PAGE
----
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Student loan borrowers should prepare to repay

Repayment options

Learn how to prepare for repayment and what your options are if you can’t afford your payments.

You may qualify for as much as $20,000 in federal student debt cancellation

Due to a court order, the Department of Education is not accepting applications at this time . Subscribe and check back here for updates .

Borrowers who have federally-held loans and meet income limits can apply for up to $10,000 in student debt cancellation—or up to $20,000 if they received a Pell Grant in college. Payments and interest on federally-held student loans are currently paused. Check out the Department of Education’s website for the latest information .

Step 1: Make sure your contact info is accurate

When the pause ends, you will get a billing statement or other notice at least 3 weeks before your payment due date. Check and update your contact information on your profile and with your student loan servicer. Your servicer is the company that you send (or will send) your student loan payments to each month.

Contact your servicer

Use this list of federal student loan servicers to find contact information.

Not sure who your servicer is?

  • Visit and go to your dashboard. Go to the “My Aid” section, and then select “View loan servicer details.”
  • Or call the Federal Student Aid Information Center (FSAIC) at 1-800-433-3243.

Step 2: Understand your options if you can't afford payments

Your options will depend on whether the loan is federal or private.

Federal loans

Check out income-driven repayment plans

Income-driven repayment plans can provide payments as low as $0, depending on your income or family size. You may be able to enroll online without calling your servicer by visiting . If you already have an income-driven repayment plan but your income or family size has changed, ask your servicer to recalculate your monthly payment.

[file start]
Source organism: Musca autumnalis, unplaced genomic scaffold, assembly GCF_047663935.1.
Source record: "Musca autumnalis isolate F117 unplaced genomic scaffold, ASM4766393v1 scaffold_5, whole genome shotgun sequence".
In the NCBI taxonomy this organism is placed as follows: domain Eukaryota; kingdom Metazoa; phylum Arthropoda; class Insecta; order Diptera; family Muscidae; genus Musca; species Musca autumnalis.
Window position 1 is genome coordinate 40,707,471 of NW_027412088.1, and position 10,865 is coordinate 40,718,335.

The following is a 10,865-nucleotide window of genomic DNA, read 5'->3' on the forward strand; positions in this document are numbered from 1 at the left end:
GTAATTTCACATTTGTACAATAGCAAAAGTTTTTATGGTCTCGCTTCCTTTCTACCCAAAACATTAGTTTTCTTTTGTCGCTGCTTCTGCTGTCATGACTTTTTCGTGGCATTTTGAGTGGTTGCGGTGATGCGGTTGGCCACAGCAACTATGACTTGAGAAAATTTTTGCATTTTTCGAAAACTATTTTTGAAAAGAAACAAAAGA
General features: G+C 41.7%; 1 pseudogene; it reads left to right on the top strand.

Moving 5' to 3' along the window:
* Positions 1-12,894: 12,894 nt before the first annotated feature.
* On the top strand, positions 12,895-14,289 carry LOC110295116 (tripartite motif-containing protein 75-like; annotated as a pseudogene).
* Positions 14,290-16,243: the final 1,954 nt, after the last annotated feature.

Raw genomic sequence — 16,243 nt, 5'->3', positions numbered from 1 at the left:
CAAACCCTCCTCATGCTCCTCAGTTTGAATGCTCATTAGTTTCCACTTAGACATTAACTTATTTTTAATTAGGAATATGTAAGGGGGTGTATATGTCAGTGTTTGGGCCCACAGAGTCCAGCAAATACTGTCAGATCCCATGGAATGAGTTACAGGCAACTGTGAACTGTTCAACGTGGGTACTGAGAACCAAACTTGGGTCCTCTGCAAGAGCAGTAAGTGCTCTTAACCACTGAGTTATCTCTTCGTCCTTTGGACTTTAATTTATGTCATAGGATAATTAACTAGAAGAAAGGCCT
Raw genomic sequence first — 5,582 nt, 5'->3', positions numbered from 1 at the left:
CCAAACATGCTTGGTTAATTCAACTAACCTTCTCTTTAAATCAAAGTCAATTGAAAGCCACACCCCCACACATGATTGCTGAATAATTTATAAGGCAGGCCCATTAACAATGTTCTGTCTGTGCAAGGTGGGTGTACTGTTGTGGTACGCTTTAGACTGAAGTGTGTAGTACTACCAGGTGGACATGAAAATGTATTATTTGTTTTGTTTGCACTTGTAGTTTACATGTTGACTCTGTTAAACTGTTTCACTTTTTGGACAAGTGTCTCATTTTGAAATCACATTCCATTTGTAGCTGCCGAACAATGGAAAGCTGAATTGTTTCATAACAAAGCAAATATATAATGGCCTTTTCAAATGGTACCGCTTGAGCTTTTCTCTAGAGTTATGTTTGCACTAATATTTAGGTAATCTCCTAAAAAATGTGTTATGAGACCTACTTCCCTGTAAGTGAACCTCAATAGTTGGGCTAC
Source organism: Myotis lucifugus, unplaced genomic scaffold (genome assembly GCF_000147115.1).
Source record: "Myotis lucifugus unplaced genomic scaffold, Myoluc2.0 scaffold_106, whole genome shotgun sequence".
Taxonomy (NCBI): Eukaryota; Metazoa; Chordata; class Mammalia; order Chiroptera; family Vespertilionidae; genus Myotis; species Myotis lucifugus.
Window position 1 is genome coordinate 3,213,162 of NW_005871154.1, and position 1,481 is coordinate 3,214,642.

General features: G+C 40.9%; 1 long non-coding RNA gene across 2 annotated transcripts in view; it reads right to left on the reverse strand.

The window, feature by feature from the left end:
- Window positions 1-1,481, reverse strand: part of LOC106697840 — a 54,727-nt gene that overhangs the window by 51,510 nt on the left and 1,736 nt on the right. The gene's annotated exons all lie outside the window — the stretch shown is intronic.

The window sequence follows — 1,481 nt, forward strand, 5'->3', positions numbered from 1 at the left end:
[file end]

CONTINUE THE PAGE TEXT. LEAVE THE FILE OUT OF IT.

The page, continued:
Use the Department of Education’s Loan Simulator to choose a repayment plan

Learn about temporary payment pauses

If you still can’t afford your payment and you only need a temporary pause on payments, consider a deferment or forbearance. Generally you will accrue interest during these pauses; if you can pay off the interest before the pause ends, you can avoid capitalization costs. Putting your loans into a deferment or forbearance will not result in negative credit reporting.

Private loans

Ask your lender about your options

Many private lenders have already implemented forbearance options that allow borrowers to postpone monthly payments, some for up to 90 days. Some private lenders also are waiving late fees and will not file negative reports to consumer reporting agencies. Some private lenders also offer their own reduced payment options. To find out what is available to you, contact your student loan servicer.

Not sure if you have a private loan or who services it? That information may be on your credit report. Check your credit report for free.

Co-signed a private student loan?

If you’ve co-signed a private student loan, you have a financial responsibility and legal obligation, just like the primary borrower does, to make sure the loan is being repaid. Missed payments can hurt your credit as well as the borrower’s.

Review our tips to protect yourself

Learn more about loan repayment options

If you have questions about repaying student loans, check out our repayment tool to find out more about how you can tackle your student loan debt.

Step 3: Watch out for scams

Scammers are targeting student loan borrowers and may be trying to take advantage of circumstances related to the pandemic and government relief packages. If someone contacts you and asks for personal information or money to suspend your student loan payment or cancel your student loan debt, it’s a scam.

It may be a scam if someone you don't know:

  • asks you to verify your income, social security number, or other personal information over the phone
  • promises to reduce or eliminate your student loans
  • requests your Federal Student Aid information
  • pressures you to pay up-front fees
  • claims to be affiliated with the Department of Education or your current student loan servicer

Learn more about the other warning signs of a debt relief scam.

If you suspect someone who contacted you is a scammer, report them to the FTC’s complaint assistant .